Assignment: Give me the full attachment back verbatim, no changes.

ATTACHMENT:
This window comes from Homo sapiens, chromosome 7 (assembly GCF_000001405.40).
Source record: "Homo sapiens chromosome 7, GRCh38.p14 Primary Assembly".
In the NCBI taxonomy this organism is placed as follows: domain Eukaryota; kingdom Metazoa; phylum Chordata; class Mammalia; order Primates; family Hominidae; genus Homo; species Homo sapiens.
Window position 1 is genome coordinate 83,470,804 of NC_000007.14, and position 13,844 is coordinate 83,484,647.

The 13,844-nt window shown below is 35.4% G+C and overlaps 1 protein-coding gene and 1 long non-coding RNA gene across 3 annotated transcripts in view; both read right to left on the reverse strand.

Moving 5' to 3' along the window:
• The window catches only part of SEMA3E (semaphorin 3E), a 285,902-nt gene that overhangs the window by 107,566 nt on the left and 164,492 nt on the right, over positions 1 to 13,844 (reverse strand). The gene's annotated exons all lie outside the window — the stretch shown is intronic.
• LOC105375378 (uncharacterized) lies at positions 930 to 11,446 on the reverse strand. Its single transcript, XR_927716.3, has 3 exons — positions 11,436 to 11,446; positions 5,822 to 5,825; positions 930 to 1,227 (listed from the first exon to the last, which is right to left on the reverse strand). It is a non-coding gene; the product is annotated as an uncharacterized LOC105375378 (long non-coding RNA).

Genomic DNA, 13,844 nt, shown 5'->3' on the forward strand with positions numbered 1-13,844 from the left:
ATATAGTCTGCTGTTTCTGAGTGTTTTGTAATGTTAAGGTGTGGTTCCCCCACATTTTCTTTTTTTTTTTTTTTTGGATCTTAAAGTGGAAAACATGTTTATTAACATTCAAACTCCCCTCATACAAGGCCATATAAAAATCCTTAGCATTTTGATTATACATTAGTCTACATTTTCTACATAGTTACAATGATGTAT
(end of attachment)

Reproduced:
This window comes from Homo sapiens, chromosome 7 (assembly GCF_000001405.40).
Source record: "Homo sapiens chromosome 7, GRCh38.p14 Primary Assembly".
In the NCBI taxonomy this organism is placed as follows: domain Eukaryota; kingdom Metazoa; phylum Chordata; class Mammalia; order Primates; family Hominidae; genus Homo; species Homo sapiens.
Window position 1 is genome coordinate 83,470,804 of NC_000007.14, and position 13,844 is coordinate 83,484,647.

The 13,844-nt window shown below is 35.4% G+C and overlaps 1 protein-coding gene and 1 long non-coding RNA gene across 3 annotated transcripts in view; both read right to left on the reverse strand.

Moving 5' to 3' along the window:
• The window catches only part of SEMA3E (semaphorin 3E), a 285,902-nt gene that overhangs the window by 107,566 nt on the left and 164,492 nt on the right, over positions 1 to 13,844 (reverse strand). The gene's annotated exons all lie outside the window — the stretch shown is intronic.
• LOC105375378 (uncharacterized) lies at positions 930 to 11,446 on the reverse strand. Its single transcript, XR_927716.3, has 3 exons — positions 11,436 to 11,446; positions 5,822 to 5,825; positions 930 to 1,227 (listed from the first exon to the last, which is right to left on the reverse strand). It is a non-coding gene; the product is annotated as an uncharacterized LOC105375378 (long non-coding RNA).

Genomic DNA, 13,844 nt, shown 5'->3' on the forward strand with positions numbered 1-13,844 from the left:
ATATAGTCTGCTGTTTCTGAGTGTTTTGTAATGTTAAGGTGTGGTTCCCCCACATTTTCTTTTTTTTTTTTTTTTGGATCTTAAAGTGGAAAACATGTTTATTAACATTCAAACTCCCCTCATACAAGGCCATATAAAAATCCTTAGCATTTTGATTATACATTAGTCTACATTTTCTACATAGTTACAATGATGTAT